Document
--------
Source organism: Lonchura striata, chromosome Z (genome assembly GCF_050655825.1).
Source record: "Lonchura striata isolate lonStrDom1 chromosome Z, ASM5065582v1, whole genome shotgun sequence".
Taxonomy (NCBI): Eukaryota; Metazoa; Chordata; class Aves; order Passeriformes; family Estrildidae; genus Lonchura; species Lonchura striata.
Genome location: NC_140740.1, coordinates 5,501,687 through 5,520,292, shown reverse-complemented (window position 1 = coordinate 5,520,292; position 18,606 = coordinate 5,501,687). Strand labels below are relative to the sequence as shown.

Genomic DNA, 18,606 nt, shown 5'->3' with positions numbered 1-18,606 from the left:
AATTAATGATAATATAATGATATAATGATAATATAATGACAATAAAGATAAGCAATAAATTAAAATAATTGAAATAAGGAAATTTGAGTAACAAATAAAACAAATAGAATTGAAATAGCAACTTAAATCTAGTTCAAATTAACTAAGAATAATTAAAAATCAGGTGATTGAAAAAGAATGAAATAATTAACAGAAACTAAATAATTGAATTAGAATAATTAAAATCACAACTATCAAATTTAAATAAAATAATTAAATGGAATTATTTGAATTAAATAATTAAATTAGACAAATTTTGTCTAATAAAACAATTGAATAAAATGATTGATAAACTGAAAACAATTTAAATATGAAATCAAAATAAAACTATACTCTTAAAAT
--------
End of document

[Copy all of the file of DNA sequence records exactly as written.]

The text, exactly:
Source organism: Lonchura striata, chromosome Z (genome assembly GCF_050655825.1).
Source record: "Lonchura striata isolate lonStrDom1 chromosome Z, ASM5065582v1, whole genome shotgun sequence".
Taxonomy (NCBI): Eukaryota; Metazoa; Chordata; class Aves; order Passeriformes; family Estrildidae; genus Lonchura; species Lonchura striata.
Genome location: NC_140740.1, coordinates 5,501,687 through 5,520,292, shown reverse-complemented (window position 1 = coordinate 5,520,292; position 18,606 = coordinate 5,501,687). Strand labels below are relative to the sequence as shown.

Genomic DNA, 18,606 nt, shown 5'->3' with positions numbered 1-18,606 from the left:
AATTAATGATAATATAATGATATAATGATAATATAATGACAATAAAGATAAGCAATAAATTAAAATAATTGAAATAAGGAAATTTGAGTAACAAATAAAACAAATAGAATTGAAATAGCAACTTAAATCTAGTTCAAATTAACTAAGAATAATTAAAAATCAGGTGATTGAAAAAGAATGAAATAATTAACAGAAACTAAATAATTGAATTAGAATAATTAAAATCACAACTATCAAATTTAAATAAAATAATTAAATGGAATTATTTGAATTAAATAATTAAATTAGACAAATTTTGTCTAATAAAACAATTGAATAAAATGATTGATAAACTGAAAACAATTTAAATATGAAATCAAAATAAAACTATACTCTTAAAAT